What are the current issues you are working on, or what are your major priorities?

Since our beginnings, we have been engaged in advocating for peace in Bougainville, East Timor and West Papua in our our region. This has meant supporting students and activists from such places here in New Zealand and intervening in related policy issues at the government level. We have also managed to visit such places from time to time to see the situation for ourselves and to host visitors when they are available. The former two issues have reached a level of settlement though still have ongoing matters needing assistance. In typical Pax Christi fashion, we have become members of local support agencies like the Asia-Pacific Human Rights Coalition and Peace Movement Aotearoa, often through taking on membership of governing bodies.

More important, though, is our work within New Zealand, largely under the heading of “Decolonisation”. Two foundational documents, the 1835 “He Whakaputanga o nga Rangatiratanga o Nu Tireni” (Declaration of Independence of the Chiefs of New Zealand) and 1840 “Te Tiriti o Waitangi” (Treaty of Waitangi), the latter based on the agreement forged in the first, make it quite clear that indigenous Maori established their sovereignty in the international arena and affirmed it in relating to incoming colonists. However, the latter assumed unjustified dominance and asserted military control which amounted to an unjustified takeover in defiance of clear understandings of partnership. We see our role as commitment to the long-term establishment of Maori historical understanding as the only means of achieving peace in our land and also as a model for other indigenous peoples in neighbouring countries with similar histories.

rangiwelcomeFive Maori principles increasingly underpin our approach to our role as peacemakers in Aotearoa: Whanaungatanga (relationship with all that is, which influences our approach to God, to people and to all of creation), Tapu (recognition of the essential dignity of all things), Mana (the potential to engage with and influence relationships and events), Utu (the principle of balance between conflicting elements) and Manaakitanga (the duty of care towards all people and things). [The above are my summaries of principles set out in Chapter 3 of “New Treaty, New Traditions – reconciling New Zealand and Maori Law” by Professor Carwyn Jones of Victoria University of Wellington (VUP 2016)]. We have a long way to go in our understanding of these issues and need great humility and care in addressing them.

How is your organisation putting nonviolence into practice? What role does nonviolence play in your work?

Nonviolence has always been a given in our work but our focus has increasingly been directed to the principles summarised above. Our history includes the stories of Parihaka, which members of the International Secretariat encountered while in New Zealand, and as well we have the story of Rekohu (Chatham Islands), whose people introduced the principle of non-combatance or nonviolence as a foundation of their relationships. When a Maori raiding party confronted them in the 1830s, they persevered in spite of huge losses of people and eventually of their island. It is possible that some of the forebears of the Parihaka model carried their resolution back to New Zealand but much more likely that Mahatma Gandhi read of the Parihaka issue which was published in colonial newspapers of the day. It is part of our role in Pax Christi Aotearoa-New Zealand to give proper recognition to these historical events and acknowledgement of their importance in our own commitment to nonviolence.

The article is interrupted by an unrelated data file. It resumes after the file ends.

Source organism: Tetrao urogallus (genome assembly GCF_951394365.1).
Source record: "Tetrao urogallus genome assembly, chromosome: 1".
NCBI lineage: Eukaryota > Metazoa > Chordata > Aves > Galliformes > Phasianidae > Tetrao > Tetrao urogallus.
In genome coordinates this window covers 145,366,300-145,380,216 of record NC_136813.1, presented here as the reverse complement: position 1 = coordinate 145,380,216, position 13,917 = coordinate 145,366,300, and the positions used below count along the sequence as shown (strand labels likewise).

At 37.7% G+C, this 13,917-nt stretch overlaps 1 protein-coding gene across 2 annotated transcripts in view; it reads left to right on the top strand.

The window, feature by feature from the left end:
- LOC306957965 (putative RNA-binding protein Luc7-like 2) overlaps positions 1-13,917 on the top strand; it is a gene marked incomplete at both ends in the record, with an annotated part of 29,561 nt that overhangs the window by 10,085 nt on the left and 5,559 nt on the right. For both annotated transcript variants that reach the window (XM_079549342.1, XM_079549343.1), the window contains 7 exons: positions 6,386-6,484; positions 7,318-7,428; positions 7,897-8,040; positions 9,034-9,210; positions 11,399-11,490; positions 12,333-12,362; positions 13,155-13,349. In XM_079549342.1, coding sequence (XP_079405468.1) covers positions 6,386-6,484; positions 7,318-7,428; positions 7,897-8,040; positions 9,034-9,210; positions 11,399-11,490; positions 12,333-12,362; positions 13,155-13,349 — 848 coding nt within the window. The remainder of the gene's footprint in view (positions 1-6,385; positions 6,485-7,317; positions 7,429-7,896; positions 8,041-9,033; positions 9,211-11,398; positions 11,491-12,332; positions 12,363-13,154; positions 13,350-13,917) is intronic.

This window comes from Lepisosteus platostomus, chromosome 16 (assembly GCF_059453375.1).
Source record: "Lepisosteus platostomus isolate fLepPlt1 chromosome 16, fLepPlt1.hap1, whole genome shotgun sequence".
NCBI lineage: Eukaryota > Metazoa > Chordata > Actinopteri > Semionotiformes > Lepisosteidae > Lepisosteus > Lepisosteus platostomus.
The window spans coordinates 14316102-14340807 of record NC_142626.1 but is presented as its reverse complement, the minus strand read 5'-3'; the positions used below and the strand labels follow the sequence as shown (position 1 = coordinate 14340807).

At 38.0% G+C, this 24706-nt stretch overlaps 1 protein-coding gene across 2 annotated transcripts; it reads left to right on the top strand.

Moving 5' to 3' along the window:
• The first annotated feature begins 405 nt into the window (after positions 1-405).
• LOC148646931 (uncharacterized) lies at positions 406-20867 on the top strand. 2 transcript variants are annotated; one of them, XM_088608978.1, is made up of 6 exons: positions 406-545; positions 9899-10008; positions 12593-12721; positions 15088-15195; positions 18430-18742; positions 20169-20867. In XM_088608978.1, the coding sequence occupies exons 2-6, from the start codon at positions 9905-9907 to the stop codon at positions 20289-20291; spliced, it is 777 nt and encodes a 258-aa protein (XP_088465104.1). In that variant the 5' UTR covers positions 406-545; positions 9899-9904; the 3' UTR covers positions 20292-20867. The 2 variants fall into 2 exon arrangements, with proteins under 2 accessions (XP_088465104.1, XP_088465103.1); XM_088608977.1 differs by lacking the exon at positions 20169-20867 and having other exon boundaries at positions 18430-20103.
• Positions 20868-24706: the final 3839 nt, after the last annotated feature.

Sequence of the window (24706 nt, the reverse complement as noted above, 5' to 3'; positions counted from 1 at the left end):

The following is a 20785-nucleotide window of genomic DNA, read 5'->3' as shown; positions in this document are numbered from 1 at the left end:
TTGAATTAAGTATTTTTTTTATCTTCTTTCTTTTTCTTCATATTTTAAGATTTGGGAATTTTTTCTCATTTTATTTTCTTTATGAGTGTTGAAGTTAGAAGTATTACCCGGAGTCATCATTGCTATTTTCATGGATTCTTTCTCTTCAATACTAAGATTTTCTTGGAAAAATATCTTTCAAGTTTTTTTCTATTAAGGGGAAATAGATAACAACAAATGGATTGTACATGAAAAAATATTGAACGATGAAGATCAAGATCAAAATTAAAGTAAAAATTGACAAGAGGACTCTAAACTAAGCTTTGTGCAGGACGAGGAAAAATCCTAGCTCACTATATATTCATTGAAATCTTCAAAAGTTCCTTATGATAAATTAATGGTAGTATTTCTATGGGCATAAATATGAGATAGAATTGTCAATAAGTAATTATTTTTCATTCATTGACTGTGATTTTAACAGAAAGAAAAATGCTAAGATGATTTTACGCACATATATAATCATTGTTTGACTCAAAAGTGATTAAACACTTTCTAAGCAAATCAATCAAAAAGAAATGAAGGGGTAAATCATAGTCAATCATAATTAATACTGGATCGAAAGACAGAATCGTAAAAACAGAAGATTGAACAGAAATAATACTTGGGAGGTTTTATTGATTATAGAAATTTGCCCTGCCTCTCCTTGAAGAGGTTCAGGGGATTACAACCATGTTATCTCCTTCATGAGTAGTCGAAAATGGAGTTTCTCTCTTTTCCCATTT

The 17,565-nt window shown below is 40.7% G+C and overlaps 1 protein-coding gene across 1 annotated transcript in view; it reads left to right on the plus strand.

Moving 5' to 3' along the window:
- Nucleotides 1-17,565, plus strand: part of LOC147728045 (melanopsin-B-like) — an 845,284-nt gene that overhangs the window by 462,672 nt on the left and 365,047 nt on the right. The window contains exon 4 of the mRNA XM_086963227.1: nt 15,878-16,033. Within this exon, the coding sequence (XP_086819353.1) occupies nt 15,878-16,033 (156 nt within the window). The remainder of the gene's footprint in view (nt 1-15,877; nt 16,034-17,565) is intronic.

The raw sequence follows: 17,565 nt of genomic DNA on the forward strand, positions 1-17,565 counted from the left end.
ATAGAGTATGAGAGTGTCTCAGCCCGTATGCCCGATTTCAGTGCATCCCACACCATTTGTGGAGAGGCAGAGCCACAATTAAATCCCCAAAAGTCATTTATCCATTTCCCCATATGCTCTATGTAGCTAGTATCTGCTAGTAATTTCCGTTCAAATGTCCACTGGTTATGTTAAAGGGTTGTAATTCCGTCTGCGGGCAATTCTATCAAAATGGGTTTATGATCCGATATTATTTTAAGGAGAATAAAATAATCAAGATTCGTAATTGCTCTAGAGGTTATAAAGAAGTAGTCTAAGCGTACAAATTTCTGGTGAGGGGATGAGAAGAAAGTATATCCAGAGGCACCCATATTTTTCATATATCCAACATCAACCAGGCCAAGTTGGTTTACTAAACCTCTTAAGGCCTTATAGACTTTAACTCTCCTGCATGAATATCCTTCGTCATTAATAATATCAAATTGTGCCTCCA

What is the greatest accomplishment of Pax Christi Aotearoa (in your opinion) during its history?

We have had a measure of involvement in the resolution of conflicts in Timor Leste and Bougainville and played active roles through members and associates in the establishment and affirmation of New Zealand’s Nuclear-Free policy but can’t see any of them as our own achievements. In some ways, our greatest achievement has been the establishment of our section, the participation of its members in ongoing issues of peace in our nation and region and our recognition that we cannot solve issues of peace and injustice by ourselves but only through listening to the ongoing cries of oppressed people in our own neighbourhood and region and doing what we can to support those hearing those cries and acting on them.

What does it mean for your organisation to be part of the Pax Christi International network?

We see this as another relationship, one from which we can learn, but also one to which we can contribute. Our situation here provides many very specific challenges which call on us to realise and show a measure of uniqueness which we can share but not expect others to emulate outside the conditions in which they live. Likewise, it would be wrong of us to rely too much on the situations and experience of others to direct our activities.

In terms of the five principles outlined above, being part of PCI extends our relationships, it calls us to share our situation with others to extend their understanding of their nation’s part in our current situation and obligation in part to participate where possible in the remedying of issues like colonisation. We must also exercise our duty of care and renew our efforts to right the imbalances of the world in nonviolent and peaceful ways.